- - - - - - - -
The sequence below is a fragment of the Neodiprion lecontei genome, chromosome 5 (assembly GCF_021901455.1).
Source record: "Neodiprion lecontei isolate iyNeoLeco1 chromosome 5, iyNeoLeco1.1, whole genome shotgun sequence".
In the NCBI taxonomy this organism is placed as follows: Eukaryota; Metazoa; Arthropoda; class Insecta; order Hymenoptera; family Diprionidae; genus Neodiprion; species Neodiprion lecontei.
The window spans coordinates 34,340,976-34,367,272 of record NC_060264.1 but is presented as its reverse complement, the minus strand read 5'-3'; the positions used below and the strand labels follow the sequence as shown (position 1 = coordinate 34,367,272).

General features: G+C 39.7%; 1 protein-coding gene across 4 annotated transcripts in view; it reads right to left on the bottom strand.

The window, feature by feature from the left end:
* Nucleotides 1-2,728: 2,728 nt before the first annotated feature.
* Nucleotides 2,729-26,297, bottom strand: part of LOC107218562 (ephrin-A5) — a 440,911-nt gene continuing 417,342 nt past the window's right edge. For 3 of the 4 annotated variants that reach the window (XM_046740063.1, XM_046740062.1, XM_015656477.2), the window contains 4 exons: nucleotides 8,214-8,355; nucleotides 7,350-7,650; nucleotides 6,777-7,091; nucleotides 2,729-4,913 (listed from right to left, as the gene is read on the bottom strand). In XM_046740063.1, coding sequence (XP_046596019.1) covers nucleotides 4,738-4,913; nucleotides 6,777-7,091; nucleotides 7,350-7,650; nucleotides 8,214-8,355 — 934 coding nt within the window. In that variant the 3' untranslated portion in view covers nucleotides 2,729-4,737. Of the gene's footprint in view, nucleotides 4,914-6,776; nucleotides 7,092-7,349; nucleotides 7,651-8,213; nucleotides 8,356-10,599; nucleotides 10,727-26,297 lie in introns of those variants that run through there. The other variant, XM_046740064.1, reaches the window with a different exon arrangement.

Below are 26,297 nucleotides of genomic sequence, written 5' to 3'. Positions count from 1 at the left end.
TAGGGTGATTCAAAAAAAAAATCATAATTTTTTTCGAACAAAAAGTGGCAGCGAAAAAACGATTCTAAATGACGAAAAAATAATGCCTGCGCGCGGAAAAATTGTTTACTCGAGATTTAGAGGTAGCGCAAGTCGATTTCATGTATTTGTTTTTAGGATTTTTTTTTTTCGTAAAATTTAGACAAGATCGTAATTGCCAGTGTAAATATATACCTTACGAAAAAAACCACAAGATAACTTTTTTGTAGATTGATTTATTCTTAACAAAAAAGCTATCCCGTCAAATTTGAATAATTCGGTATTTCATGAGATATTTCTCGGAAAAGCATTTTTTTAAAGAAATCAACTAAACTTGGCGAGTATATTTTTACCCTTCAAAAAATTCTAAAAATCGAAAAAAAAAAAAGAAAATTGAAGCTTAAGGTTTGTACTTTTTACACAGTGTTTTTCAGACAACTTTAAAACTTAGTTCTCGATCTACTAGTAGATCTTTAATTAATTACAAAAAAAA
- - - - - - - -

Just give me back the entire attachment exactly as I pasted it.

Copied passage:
The sequence below is a fragment of the Neodiprion lecontei genome, chromosome 5 (assembly GCF_021901455.1).
Source record: "Neodiprion lecontei isolate iyNeoLeco1 chromosome 5, iyNeoLeco1.1, whole genome shotgun sequence".
In the NCBI taxonomy this organism is placed as follows: Eukaryota; Metazoa; Arthropoda; class Insecta; order Hymenoptera; family Diprionidae; genus Neodiprion; species Neodiprion lecontei.
The window spans coordinates 34,340,976-34,367,272 of record NC_060264.1 but is presented as its reverse complement, the minus strand read 5'-3'; the positions used below and the strand labels follow the sequence as shown (position 1 = coordinate 34,367,272).

General features: G+C 39.7%; 1 protein-coding gene across 4 annotated transcripts in view; it reads right to left on the bottom strand.

The window, feature by feature from the left end:
* Nucleotides 1-2,728: 2,728 nt before the first annotated feature.
* Nucleotides 2,729-26,297, bottom strand: part of LOC107218562 (ephrin-A5) — a 440,911-nt gene continuing 417,342 nt past the window's right edge. For 3 of the 4 annotated variants that reach the window (XM_046740063.1, XM_046740062.1, XM_015656477.2), the window contains 4 exons: nucleotides 8,214-8,355; nucleotides 7,350-7,650; nucleotides 6,777-7,091; nucleotides 2,729-4,913 (listed from right to left, as the gene is read on the bottom strand). In XM_046740063.1, coding sequence (XP_046596019.1) covers nucleotides 4,738-4,913; nucleotides 6,777-7,091; nucleotides 7,350-7,650; nucleotides 8,214-8,355 — 934 coding nt within the window. In that variant the 3' untranslated portion in view covers nucleotides 2,729-4,737. Of the gene's footprint in view, nucleotides 4,914-6,776; nucleotides 7,092-7,349; nucleotides 7,651-8,213; nucleotides 8,356-10,599; nucleotides 10,727-26,297 lie in introns of those variants that run through there. The other variant, XM_046740064.1, reaches the window with a different exon arrangement.

Below are 26,297 nucleotides of genomic sequence, written 5' to 3'. Positions count from 1 at the left end.
TAGGGTGATTCAAAAAAAAAATCATAATTTTTTTCGAACAAAAAGTGGCAGCGAAAAAACGATTCTAAATGACGAAAAAATAATGCCTGCGCGCGGAAAAATTGTTTACTCGAGATTTAGAGGTAGCGCAAGTCGATTTCATGTATTTGTTTTTAGGATTTTTTTTTTTCGTAAAATTTAGACAAGATCGTAATTGCCAGTGTAAATATATACCTTACGAAAAAAACCACAAGATAACTTTTTTGTAGATTGATTTATTCTTAACAAAAAAGCTATCCCGTCAAATTTGAATAATTCGGTATTTCATGAGATATTTCTCGGAAAAGCATTTTTTTAAAGAAATCAACTAAACTTGGCGAGTATATTTTTACCCTTCAAAAAATTCTAAAAATCGAAAAAAAAAAAAGAAAATTGAAGCTTAAGGTTTGTACTTTTTACACAGTGTTTTTCAGACAACTTTAAAACTTAGTTCTCGATCTACTAGTAGATCTTTAATTAATTACAAAAAAAA